In most markets, you have always been able to invest to take advantage of what you think will happen to interest rates. Buy a bond, you believe rates will stay the same or go down and not hurt you. It's a little trickier if you think rates are going up, but you can use options or futures to bet against interest rates. The risk on betting against rates with options or futures is that your loss can be mutltiples of what you invest, so there are tests to see if you know what you're doing (self protection from the brokerage firms, mostly). In the last few years, there is an investment called an exchange traded fund (ETF) that anyone can buy (trades on an exchane like a stock). Their original intent was pretty benign (mimic the S&P 500 returns with a lower cost than other alternatives), but - surprise! - the financial engineers have taken ahold of them. You can now easily bet against interest rates. More than that, you can leverage that bet and invest in something that moves twice as much as interest rates do. I'd be willing to bet many investors don't realize what they're investing in or the implications of changing interest rates. I say that because the same thing happened with similiar investments in the early '90s (Collateralized Mortgage Obligations, or CMOs). And I'm not the only one. Full service brokerage firms are beginning to ban the trading of those instruments by the "retail" investor (maybe in reaction to the CFPA coming guidelines) because of the potential quick and severe losses by individuals.

You could argue that people, if they want to be stupid, should be allowed to be stupid. The problem is that, in the end, it will fall to you and me to get them through old age with no money. I say that because, at heart, we're not going to let old people starve to death, living under bridges in major cities around the country. And if you don't think that could happen, you haven't been paying attention.

Comment Posted By Larry, your brother On 4.08.2009 @ 09:12


How petty.

Something like 20 people had mild cases of the flu on Sunday, the government declares a state of emergency, and the President takes a 4 hour break. What's he supposed to do? Sit by the phone and wait for news of the 21st flu victim? Of course this is serious, but after preparing for an onslaught of sick people, what can anyone do? And because top people may not be in place to direct policy doesn't mean career civil servants (see, there is value to government service) can't handle the situation and follow protocol.

If you're going to pick on something, pick on something a bit more egregious.

Comment Posted By Larry, your brother On 29.04.2009 @ 06:33


As to your reply to my comments:

1. "The stim bill had nothing to do with economics." I wasn't talking about the stim bill. I said later I had no idea if it would work. I was talking about your take on the financial crisis: "But unless our unsteady and clueless Treasury Secretary can get his act together – and quickly – the dominoes will begin to topple, starting with giants like Citibank, working its way down to powerful regional banks like Fifth Third." I guess I should have been more clear. Your comment doesn't' reflect reality. Ciitibank has been a "wounded giant" for at least a decade; it's probably insolvent now, but nobody can figure out how to wind it down. Fifth Third is a third rate bank and has been for years; if it went away nobody would notice.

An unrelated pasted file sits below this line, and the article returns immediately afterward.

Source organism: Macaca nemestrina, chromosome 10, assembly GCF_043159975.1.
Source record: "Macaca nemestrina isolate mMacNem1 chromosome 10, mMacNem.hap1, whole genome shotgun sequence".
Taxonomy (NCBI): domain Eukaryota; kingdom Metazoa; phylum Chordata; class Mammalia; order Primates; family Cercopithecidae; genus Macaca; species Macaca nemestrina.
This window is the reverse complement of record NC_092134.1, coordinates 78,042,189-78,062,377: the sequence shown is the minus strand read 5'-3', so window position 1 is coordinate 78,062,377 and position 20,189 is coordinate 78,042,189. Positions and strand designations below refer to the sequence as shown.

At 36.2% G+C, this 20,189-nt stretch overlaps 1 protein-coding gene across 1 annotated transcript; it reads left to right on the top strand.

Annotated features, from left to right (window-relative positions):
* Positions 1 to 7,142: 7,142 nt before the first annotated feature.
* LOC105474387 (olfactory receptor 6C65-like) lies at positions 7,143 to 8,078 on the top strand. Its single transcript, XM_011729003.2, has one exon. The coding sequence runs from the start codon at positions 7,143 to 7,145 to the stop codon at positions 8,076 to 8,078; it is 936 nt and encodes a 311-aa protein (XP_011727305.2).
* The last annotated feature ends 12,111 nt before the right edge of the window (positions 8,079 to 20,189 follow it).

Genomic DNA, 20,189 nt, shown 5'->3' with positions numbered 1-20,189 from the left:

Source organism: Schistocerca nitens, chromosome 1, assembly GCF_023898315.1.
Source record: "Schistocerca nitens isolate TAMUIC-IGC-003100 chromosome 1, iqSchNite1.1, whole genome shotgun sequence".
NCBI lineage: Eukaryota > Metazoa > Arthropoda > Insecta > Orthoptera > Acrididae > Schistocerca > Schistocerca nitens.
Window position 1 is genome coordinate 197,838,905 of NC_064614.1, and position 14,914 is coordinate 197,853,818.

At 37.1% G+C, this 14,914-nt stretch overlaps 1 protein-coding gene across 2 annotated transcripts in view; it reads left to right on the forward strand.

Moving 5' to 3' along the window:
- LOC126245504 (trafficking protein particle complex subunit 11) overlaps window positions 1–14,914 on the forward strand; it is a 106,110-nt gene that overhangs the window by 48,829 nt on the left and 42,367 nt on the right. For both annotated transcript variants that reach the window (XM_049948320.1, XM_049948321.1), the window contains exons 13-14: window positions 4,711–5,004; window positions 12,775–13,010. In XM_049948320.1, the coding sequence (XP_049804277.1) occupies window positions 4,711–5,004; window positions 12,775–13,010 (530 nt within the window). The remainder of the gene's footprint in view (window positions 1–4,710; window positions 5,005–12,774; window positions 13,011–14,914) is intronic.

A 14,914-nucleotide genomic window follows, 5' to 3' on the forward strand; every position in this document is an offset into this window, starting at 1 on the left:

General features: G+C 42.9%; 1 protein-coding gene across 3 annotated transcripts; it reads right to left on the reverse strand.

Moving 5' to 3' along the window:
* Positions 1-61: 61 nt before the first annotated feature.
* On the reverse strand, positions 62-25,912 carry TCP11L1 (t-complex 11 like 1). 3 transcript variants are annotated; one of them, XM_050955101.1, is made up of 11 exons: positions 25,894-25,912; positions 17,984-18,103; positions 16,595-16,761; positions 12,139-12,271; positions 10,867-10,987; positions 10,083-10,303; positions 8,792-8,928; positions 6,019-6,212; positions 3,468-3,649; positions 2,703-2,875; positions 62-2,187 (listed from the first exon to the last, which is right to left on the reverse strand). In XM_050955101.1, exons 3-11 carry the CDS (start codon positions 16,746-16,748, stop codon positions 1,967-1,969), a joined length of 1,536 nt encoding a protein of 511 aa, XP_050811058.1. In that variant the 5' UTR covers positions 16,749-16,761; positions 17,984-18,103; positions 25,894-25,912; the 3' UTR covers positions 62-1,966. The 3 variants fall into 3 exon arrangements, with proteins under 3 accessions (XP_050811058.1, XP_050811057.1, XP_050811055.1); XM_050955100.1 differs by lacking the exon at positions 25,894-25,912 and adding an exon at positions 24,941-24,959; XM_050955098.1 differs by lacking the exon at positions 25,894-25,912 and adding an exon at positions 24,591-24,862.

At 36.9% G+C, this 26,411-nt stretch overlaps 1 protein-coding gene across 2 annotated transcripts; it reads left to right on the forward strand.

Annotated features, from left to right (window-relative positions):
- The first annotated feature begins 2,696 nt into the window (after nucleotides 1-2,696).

2. I love the way you refer to "top economists' who said it was amateur hour. I read a variety of news sources and didn't see that comment. Of course, I suppose the Hoover Institute economists that comment in the WSJ didn't like it, but show me someone who's a little less biased. And again, a 4% market action (and it was 4% not 5%) in the last 9 months is not unusual, strange as that sounds. It happened 9 times in October, four times in December, and a few time since the beginning of the year. Again, don't focus on the traders. The Dow has been trading in a range from 7800 to 8600 since last summer. When it get up to the upper band, it trades down.
3. You misread my comment about salaries. I'm saying exactly what you're saying. Why stop at bank CEOs since everyone else receives some sort of corporate welfare? If you want to save them, save them, but we don't need 300 million bank executives now telling banks how they should run their business. What we need is to figure out how better to regulate the financial instruments that got everyone in trouble (which, I believe, someone proposed about 4 years ago and was told to sit down and be quiet).
4. I have no idea where this comment came from. BTW, I love the way "welfare cheaters" are always put up as a straw man. Have you ever met someone on welfare? Have you ever known anyone who has been able to benefit from a time on welfare and become a useful member of society? And no, I don't see myself as a racist.
5. My one very brief comment about conservatives hoping for failure was a gentle tweak. The hypocrisy I was referring to was listening to that twit Boehner looking horrified at the debt we're going to leave our children and grandchildren. Where was he the last eight years? And why are Republicans all of a sudden calculating the cost of things with the future interest payments included? I'm not saying that's incorrect (it certainly makes sense) but why is this the first time we hear it? Aren't we paying interest on all the amassed debt in the last eight years? I haven't seen a calculation of what that would come to, but it certainly result in a MORE than doubling of the national debt. So yes, I will talk about hypocrisy.
6. Again, three weeks (OK-almost four). Come back and talk to me when they have actually had a chance to do something.
7. You seem to believe we all get an email with "talking points." Doesn't happen. We actually think for ourselves.

Comment Posted By Larry, your brother On 15.02.2009 @ 14:13